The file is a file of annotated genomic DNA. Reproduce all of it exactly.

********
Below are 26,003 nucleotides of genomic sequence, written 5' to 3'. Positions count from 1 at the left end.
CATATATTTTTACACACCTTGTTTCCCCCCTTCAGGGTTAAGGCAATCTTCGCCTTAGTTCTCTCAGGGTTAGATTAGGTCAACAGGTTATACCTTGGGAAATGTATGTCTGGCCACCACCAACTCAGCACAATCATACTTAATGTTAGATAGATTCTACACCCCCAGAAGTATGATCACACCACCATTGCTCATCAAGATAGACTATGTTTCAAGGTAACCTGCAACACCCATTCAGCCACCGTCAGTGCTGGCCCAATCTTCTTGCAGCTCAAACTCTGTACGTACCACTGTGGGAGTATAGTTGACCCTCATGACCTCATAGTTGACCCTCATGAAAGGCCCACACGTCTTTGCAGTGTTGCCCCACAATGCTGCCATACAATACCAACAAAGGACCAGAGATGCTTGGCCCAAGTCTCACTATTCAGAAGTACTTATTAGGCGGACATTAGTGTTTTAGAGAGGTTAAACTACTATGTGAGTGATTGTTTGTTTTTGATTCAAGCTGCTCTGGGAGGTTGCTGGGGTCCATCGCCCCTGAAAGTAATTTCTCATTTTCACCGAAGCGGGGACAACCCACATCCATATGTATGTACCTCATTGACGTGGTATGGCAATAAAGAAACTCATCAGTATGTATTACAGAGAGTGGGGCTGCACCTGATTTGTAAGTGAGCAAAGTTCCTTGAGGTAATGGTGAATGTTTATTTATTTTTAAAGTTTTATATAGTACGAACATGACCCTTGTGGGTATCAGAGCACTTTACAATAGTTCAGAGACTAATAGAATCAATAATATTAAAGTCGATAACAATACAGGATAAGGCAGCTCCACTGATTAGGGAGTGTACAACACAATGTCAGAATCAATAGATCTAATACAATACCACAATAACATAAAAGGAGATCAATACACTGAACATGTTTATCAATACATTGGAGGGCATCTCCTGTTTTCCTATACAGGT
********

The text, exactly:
Below are 26,003 nucleotides of genomic sequence, written 5' to 3'. Positions count from 1 at the left end.
CATATATTTTTACACACCTTGTTTCCCCCCTTCAGGGTTAAGGCAATCTTCGCCTTAGTTCTCTCAGGGTTAGATTAGGTCAACAGGTTATACCTTGGGAAATGTATGTCTGGCCACCACCAACTCAGCACAATCATACTTAATGTTAGATAGATTCTACACCCCCAGAAGTATGATCACACCACCATTGCTCATCAAGATAGACTATGTTTCAAGGTAACCTGCAACACCCATTCAGCCACCGTCAGTGCTGGCCCAATCTTCTTGCAGCTCAAACTCTGTACGTACCACTGTGGGAGTATAGTTGACCCTCATGACCTCATAGTTGACCCTCATGAAAGGCCCACACGTCTTTGCAGTGTTGCCCCACAATGCTGCCATACAATACCAACAAAGGACCAGAGATGCTTGGCCCAAGTCTCACTATTCAGAAGTACTTATTAGGCGGACATTAGTGTTTTAGAGAGGTTAAACTACTATGTGAGTGATTGTTTGTTTTTGATTCAAGCTGCTCTGGGAGGTTGCTGGGGTCCATCGCCCCTGAAAGTAATTTCTCATTTTCACCGAAGCGGGGACAACCCACATCCATATGTATGTACCTCATTGACGTGGTATGGCAATAAAGAAACTCATCAGTATGTATTACAGAGAGTGGGGCTGCACCTGATTTGTAAGTGAGCAAAGTTCCTTGAGGTAATGGTGAATGTTTATTTATTTTTAAAGTTTTATATAGTACGAACATGACCCTTGTGGGTATCAGAGCACTTTACAATAGTTCAGAGACTAATAGAATCAATAATATTAAAGTCGATAACAATACAGGATAAGGCAGCTCCACTGATTAGGGAGTGTACAACACAATGTCAGAATCAATAGATCTAATACAATACCACAATAACATAAAAGGAGATCAATACACTGAACATGTTTATCAATACATTGGAGGGCATCTCCTGTTTTCCTATACAGGT